Most CSLs have core clinical skills that can be taught and learned. These include history taking with communication skills, physical examination and some technical and practical procedures. In general, the exact nature of the skill taught is usually determined by the local logistical and educational requirements. With advances in technology and the changes in teaching methodology, the list of skills that can be taught and learned in the CSLs has grown longer [Table 1]. [4] Because of the variety of these skills, it is important to define them and determine the level of competence required at each institution. For that reason, many CSLs involve curriculum development committees, undergraduate and postgraduate faculty members in the planning process.
Table 1: Skills that can be taught and learned in the CSLs

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   Setting Top

In setting up a clinical skill facility, it is important to follow the modern educational theory in the development and delivery of the program. The development of communication skills is a crucial area of focus for CSLs. In fact, a better name for those laboratories would be clinical and communication skills centers or units, because the proper application of clinical skills requires the integration of technical clinical skills and those of communication. [11]

Educational strategies that can be adapted in CSLs include student-centered, integrated, problem-based and self-directed learning as well as multi-profession, community-oriented or outcome-based education. [12] Moreover, a small group, a large group, real, standardized and simulated patients or role play may be part of the method of learning. Audio and video recording is important particularly in the development of communication skills. [4]

Clinical skills laboratories vary in location, shape and site depending on the availability of space and resources. Most CSLs are located in hospitals or medical schools. However, Dacre J, et al (1996) has suggested the use of satellite centers where the skills and communication centers can be linked to peripheral facilities and teaching situations in the primary care clinics, lecture theatres or even the community through information technology. [13] Many centers have placed computers and information technology in or near the clinical skills facility.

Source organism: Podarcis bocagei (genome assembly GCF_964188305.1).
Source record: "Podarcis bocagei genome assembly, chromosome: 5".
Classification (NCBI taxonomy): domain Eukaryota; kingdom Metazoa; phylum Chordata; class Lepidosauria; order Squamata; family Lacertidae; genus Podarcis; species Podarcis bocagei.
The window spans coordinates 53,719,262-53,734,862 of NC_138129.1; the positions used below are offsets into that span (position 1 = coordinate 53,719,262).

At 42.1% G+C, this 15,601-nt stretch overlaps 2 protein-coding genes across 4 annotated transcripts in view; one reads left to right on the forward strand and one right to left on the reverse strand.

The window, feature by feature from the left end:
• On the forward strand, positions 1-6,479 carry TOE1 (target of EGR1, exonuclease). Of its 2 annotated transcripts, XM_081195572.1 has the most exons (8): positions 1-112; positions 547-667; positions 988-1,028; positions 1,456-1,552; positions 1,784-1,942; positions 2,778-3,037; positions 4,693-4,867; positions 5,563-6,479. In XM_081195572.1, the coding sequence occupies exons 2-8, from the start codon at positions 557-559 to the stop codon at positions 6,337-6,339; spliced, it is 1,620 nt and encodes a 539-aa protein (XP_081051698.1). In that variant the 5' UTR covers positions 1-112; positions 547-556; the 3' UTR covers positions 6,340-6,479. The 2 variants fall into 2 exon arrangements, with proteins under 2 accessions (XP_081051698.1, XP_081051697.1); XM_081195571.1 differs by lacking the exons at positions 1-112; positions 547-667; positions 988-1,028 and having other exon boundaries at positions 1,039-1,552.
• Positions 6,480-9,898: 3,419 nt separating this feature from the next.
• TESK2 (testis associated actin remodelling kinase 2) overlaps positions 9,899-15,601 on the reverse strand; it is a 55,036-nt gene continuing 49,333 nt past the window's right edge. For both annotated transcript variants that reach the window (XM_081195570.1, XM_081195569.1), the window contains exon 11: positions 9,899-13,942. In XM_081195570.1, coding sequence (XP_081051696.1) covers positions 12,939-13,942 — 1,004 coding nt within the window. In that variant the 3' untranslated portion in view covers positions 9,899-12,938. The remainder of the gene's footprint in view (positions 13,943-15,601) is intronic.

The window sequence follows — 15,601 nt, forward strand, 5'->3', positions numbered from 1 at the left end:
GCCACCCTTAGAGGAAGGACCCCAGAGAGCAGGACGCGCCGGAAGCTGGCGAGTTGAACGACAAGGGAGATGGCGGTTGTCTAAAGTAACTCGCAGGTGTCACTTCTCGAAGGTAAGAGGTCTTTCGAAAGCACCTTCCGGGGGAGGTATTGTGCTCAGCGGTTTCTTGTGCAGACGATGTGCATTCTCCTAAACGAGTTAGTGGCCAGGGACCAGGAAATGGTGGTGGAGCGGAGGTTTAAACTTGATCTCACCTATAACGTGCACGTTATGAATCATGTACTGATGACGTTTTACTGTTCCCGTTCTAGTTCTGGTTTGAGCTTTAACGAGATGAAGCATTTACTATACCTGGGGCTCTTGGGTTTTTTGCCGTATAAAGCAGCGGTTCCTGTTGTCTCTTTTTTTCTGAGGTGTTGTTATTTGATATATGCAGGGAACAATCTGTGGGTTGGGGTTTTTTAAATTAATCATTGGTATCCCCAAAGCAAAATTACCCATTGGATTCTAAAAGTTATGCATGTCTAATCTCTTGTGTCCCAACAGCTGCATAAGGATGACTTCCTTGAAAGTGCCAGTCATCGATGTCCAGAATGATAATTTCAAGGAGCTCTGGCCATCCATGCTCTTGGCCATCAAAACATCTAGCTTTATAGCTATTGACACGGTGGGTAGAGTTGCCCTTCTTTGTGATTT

Clinical skills laboratories may consist of a large open space for seminars and several small side rooms for interviews. It may include a variety of clinical settings such as general practice consulting rooms, procedural skill rooms, accident and emergency cubicles, an Intensive Care Unit and a place for simulators. Storage areas and offices for teachers and support staff are important. It is also necessary that the available space is kept fluid for possible rearrangement to suit a particular lesson. In general, a clinical skills facility should provide a sense of a real clinical environment.

Simulation is an important component of the clinical and communication skill centers. Simulators can be classified into four types [Table 2]. [14]
Table 2 : Simulator types

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  1. A part-time trainer: training model which represents part of the body or structure that can be used alone or can be attached to simulated patients for simultaneous technical and communication skills development. [15]
  2. A computer-based system which can be in the form of: (a) multimedia program using audio and video systems; (b) interactive systems which provide the users with clinical variables that can be manipulated to provide feedback on the decisions and actions; (c) virtual reality that creates environments or objects such as computer-generated imaging that replicate kinaesthetic and tactile perception.